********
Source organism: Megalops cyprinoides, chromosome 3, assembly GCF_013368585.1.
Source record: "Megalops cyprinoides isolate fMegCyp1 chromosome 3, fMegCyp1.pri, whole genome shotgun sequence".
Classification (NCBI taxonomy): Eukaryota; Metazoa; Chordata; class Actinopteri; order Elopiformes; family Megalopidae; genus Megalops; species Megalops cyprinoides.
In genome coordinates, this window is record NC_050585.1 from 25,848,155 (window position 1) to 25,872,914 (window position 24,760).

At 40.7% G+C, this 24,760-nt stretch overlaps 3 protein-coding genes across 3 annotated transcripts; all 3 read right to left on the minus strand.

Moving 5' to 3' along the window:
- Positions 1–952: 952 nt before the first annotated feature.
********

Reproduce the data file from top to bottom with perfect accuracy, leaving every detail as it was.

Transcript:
Source organism: Megalops cyprinoides, chromosome 3, assembly GCF_013368585.1.
Source record: "Megalops cyprinoides isolate fMegCyp1 chromosome 3, fMegCyp1.pri, whole genome shotgun sequence".
Classification (NCBI taxonomy): Eukaryota; Metazoa; Chordata; class Actinopteri; order Elopiformes; family Megalopidae; genus Megalops; species Megalops cyprinoides.
In genome coordinates, this window is record NC_050585.1 from 25,848,155 (window position 1) to 25,872,914 (window position 24,760).

At 40.7% G+C, this 24,760-nt stretch overlaps 3 protein-coding genes across 3 annotated transcripts; all 3 read right to left on the minus strand.

Moving 5' to 3' along the window:
- Positions 1–952: 952 nt before the first annotated feature.